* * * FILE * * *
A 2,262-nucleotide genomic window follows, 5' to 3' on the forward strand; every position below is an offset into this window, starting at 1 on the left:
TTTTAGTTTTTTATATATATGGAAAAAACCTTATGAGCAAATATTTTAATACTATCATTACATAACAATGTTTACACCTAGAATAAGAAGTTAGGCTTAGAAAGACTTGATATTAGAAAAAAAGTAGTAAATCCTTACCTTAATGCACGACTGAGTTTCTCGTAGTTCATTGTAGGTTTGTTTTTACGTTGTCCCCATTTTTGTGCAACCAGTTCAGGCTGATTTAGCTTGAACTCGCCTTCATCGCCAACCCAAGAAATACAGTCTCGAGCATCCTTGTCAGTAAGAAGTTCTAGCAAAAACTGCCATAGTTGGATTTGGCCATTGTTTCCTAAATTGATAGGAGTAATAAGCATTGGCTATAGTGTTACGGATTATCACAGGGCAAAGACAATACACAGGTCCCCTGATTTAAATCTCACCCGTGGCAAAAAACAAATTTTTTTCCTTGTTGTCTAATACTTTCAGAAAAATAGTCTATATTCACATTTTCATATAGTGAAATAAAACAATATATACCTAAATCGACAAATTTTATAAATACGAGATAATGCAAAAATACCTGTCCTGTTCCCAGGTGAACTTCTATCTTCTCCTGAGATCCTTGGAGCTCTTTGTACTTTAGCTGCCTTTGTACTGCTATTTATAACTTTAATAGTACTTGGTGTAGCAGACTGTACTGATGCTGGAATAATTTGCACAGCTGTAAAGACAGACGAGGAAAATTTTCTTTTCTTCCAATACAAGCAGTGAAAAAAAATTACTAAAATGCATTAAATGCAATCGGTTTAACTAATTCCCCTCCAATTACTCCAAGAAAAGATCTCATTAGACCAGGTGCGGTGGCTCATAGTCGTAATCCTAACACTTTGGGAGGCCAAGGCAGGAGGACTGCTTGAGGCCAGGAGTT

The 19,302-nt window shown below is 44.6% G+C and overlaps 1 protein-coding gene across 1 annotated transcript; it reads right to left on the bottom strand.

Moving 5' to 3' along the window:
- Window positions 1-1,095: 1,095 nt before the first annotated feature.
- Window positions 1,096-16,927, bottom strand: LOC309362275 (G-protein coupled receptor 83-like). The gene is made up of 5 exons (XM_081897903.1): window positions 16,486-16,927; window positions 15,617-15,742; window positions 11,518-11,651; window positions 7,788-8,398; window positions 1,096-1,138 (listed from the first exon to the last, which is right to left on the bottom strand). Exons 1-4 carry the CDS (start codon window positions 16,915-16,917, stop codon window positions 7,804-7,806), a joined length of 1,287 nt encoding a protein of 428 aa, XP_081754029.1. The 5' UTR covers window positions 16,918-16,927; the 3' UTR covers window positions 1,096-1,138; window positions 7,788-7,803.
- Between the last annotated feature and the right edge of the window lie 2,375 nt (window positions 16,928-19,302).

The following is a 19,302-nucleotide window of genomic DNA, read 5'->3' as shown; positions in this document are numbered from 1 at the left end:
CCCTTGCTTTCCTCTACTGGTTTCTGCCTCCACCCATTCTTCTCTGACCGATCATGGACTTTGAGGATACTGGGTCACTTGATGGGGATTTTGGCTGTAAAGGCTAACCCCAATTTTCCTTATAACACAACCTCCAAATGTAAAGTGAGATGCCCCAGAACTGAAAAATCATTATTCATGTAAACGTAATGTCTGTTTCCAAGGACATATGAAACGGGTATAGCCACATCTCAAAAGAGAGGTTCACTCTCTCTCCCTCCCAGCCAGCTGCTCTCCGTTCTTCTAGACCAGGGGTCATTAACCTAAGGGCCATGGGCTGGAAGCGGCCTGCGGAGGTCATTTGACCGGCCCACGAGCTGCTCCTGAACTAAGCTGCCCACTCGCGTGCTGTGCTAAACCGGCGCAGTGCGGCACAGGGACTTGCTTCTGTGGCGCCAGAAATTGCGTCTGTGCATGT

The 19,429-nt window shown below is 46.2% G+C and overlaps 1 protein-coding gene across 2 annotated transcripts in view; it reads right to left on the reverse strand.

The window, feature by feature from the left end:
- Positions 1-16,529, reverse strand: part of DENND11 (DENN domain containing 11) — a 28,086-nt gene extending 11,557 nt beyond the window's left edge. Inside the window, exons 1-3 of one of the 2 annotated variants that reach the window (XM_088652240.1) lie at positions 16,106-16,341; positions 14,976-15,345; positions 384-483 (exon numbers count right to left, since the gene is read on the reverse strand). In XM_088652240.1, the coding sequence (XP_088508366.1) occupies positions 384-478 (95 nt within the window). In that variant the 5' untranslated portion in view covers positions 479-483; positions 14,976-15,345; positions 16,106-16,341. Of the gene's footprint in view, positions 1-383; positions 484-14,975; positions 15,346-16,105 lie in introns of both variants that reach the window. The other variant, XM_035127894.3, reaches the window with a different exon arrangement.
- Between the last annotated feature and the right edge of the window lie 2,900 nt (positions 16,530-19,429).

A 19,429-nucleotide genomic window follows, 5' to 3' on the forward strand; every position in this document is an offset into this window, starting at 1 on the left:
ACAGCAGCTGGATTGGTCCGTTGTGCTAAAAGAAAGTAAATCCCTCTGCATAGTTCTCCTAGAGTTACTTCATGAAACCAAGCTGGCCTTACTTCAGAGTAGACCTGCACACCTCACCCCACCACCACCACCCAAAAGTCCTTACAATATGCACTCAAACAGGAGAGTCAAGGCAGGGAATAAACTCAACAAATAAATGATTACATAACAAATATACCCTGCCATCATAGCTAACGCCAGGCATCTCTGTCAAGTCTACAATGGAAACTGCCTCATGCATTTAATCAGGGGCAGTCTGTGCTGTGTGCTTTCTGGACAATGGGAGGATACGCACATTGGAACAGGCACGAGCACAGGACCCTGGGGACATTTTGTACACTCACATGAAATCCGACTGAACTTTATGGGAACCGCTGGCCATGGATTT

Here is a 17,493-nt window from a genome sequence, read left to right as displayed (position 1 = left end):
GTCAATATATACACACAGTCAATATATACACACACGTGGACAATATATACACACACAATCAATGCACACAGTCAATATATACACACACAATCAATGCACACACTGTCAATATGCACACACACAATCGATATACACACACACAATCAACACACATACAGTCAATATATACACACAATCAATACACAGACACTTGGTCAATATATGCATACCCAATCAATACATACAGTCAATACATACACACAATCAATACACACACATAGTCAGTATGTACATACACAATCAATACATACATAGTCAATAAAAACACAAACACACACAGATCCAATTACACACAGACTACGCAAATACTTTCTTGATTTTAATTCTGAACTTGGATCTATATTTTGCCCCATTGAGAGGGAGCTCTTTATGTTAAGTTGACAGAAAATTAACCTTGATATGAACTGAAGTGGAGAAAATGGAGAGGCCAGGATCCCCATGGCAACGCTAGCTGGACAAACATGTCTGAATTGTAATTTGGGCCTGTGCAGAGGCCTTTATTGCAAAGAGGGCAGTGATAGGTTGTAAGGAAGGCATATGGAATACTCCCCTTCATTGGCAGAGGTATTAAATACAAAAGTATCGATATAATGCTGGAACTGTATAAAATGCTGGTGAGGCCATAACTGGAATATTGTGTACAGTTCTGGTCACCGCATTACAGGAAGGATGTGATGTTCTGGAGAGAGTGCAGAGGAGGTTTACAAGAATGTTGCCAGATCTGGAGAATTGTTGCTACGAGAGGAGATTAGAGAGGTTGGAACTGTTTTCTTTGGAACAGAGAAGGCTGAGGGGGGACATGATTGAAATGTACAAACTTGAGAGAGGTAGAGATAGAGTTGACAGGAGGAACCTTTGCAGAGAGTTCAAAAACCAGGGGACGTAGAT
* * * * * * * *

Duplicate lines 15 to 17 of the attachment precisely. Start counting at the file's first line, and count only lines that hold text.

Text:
ACAGCAGCTGGATTGGTCCGTTGTGCTAAAAGAAAGTAAATCCCTCTGCATAGTTCTCCTAGAGTTACTTCATGAAACCAAGCTGGCCTTACTTCAGAGTAGACCTGCACACCTCACCCCACCACCACCACCCAAAAGTCCTTACAATATGCACTCAAACAGGAGAGTCAAGGCAGGGAATAAACTCAACAAATAAATGATTACATAACAAATATACCCTGCCATCATAGCTAACGCCAGGCATCTCTGTCAAGTCTACAATGGAAACTGCCTCATGCATTTAATCAGGGGCAGTCTGTGCTGTGTGCTTTCTGGACAATGGGAGGATACGCACATTGGAACAGGCACGAGCACAGGACCCTGGGGACATTTTGTACACTCACATGAAATCCGACTGAACTTTATGGGAACCGCTGGCCATGGATTT

Here is a 17,493-nt window from a genome sequence, read left to right as displayed (position 1 = left end):
GTCAATATATACACACAGTCAATATATACACACACGTGGACAATATATACACACACAATCAATGCACACAGTCAATATATACACACACAATCAATGCACACACTGTCAATATGCACACACACAATCGATATACACACACACAATCAACACACATACAGTCAATATATACACACAATCAATACACAGACACTTGGTCAATATATGCATACCCAATCAATACATACAGTCAATACATACACACAATCAATACACACACATAGTCAGTATGTACATACACAATCAATACATACATAGTCAATAAAAACACAAACACACACAGATCCAATTACACACAGACTACGCAAATACTTTCTTGATTTTAATTCTGAACTTGGATCTATATTTTGCCCCATTGAGAGGGAGCTCTTTATGTTAAGTTGACAGAAAATTAACCTTGATATGAACTGAAGTGGAGAAAATGGAGAGGCCAGGATCCCCATGGCAACGCTAGCTGGACAAACATGTCTGAATTGTAATTTGGGCCTGTGCAGAGGCCTTTATTGCAAAGAGGGCAGTGATAGGTTGTAAGGAAGGCATATGGAATACTCCCCTTCATTGGCAGAGGTATTAAATACAAAAGTATCGATATAATGCTGGAACTGTATAAAATGCTGGTGAGGCCATAACTGGAATATTGTGTACAGTTCTGGTCACCGCATTACAGGAAGGATGTGATGTTCTGGAGAGAGTGCAGAGGAGGTTTACAAGAATGTTGCCAGATCTGGAGAATTGTTGCTACGAGAGGAGATTAGAGAGGTTGGAACTGTTTTCTTTGGAACAGAGAAGGCTGAGGGGGGACATGATTGAAATGTACAAACTTGAGAGAGGTAGAGATAGAGTTGACAGGAGGAACCTTTGCAGAGAGTTCAAAAACCAGGGGACGTAGAT